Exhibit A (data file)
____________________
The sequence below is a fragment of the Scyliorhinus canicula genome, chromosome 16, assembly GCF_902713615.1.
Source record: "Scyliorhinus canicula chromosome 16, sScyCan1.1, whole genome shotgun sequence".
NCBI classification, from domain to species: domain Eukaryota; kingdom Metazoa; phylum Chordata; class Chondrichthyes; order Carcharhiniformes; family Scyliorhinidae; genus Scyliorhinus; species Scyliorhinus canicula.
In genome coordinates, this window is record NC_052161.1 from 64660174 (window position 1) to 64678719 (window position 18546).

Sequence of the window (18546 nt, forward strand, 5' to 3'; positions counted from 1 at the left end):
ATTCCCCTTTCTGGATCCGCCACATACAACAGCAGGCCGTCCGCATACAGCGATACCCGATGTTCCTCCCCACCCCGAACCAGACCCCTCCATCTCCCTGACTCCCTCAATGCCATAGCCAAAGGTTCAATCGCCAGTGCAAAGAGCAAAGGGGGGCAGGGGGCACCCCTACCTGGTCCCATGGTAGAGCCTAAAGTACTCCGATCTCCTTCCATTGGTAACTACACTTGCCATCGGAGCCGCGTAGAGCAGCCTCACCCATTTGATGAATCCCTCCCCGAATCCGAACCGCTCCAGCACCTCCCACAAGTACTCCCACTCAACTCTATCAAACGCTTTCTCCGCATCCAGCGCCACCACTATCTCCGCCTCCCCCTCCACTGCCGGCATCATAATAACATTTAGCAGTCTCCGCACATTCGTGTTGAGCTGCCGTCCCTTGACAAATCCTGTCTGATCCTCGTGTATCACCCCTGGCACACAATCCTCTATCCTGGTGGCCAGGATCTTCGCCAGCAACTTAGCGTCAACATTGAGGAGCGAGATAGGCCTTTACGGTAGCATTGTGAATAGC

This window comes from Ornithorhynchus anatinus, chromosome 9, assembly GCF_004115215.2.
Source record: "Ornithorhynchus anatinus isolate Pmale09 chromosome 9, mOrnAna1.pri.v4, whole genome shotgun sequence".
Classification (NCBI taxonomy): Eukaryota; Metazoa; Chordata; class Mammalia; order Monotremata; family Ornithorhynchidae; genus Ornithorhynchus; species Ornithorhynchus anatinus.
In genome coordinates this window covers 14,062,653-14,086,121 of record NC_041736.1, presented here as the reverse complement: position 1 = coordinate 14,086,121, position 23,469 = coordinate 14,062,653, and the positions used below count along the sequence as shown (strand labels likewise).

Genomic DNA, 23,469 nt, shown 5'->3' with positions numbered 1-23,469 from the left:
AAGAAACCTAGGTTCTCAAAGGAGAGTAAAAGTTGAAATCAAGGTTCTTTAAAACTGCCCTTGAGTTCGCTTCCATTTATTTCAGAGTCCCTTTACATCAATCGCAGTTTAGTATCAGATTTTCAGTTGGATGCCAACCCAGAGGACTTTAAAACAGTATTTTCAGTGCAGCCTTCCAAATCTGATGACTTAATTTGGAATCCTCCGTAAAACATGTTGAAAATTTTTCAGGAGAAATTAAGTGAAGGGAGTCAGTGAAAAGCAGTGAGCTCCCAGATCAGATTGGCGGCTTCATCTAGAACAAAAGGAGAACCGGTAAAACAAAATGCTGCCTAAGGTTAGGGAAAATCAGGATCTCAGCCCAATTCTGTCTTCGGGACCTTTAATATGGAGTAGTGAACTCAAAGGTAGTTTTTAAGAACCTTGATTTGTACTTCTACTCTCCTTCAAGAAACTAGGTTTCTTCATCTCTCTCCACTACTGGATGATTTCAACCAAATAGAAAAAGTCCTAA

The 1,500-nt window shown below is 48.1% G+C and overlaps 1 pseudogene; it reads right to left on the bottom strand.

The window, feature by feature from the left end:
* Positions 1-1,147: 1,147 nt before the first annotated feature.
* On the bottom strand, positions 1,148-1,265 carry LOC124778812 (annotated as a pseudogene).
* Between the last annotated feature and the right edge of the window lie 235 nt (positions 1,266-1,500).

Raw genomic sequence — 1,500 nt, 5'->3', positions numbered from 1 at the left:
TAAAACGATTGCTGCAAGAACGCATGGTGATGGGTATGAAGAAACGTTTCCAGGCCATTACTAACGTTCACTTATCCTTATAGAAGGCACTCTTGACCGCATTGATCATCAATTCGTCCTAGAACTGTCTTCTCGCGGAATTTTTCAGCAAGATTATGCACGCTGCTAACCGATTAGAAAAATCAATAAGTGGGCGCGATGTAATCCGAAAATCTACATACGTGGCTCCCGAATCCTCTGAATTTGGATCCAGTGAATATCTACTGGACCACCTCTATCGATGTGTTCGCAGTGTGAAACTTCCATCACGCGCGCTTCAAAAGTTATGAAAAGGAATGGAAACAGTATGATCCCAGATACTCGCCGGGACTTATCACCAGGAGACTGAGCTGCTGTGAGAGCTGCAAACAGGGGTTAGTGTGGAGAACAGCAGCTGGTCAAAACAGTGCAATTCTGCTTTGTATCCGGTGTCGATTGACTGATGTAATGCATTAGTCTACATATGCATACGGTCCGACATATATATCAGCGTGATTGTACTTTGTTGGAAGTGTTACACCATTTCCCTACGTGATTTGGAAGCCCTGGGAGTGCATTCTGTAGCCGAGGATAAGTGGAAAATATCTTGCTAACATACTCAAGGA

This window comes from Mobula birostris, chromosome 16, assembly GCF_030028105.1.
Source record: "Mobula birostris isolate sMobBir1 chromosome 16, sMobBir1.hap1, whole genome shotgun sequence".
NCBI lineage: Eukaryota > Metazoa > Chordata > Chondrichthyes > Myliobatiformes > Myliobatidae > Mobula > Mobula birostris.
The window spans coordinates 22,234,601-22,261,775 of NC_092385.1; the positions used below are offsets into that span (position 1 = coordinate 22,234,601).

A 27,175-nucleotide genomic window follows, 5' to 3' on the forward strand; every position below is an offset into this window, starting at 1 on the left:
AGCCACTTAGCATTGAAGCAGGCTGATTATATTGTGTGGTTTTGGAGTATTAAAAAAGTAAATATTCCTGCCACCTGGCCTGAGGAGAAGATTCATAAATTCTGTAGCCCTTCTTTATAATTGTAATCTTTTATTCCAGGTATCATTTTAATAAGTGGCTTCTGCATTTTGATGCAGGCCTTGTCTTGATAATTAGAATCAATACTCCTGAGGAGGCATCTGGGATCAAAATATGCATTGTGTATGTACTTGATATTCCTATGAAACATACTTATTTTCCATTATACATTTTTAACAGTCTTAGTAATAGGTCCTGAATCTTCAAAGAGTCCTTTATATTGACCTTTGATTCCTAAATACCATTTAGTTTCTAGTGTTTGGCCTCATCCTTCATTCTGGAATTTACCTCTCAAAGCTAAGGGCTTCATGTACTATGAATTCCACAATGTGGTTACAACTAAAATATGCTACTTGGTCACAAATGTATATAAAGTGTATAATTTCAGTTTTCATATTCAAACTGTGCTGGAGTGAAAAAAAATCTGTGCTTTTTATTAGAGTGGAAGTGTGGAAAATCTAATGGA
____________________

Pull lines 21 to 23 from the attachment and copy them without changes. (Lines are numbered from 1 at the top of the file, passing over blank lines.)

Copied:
Source record: "Mobula birostris isolate sMobBir1 chromosome 16, sMobBir1.hap1, whole genome shotgun sequence".
NCBI lineage: Eukaryota > Metazoa > Chordata > Chondrichthyes > Myliobatiformes > Myliobatidae > Mobula > Mobula birostris.
The window spans coordinates 22,234,601-22,261,775 of NC_092385.1; the positions used below are offsets into that span (position 1 = coordinate 22,234,601).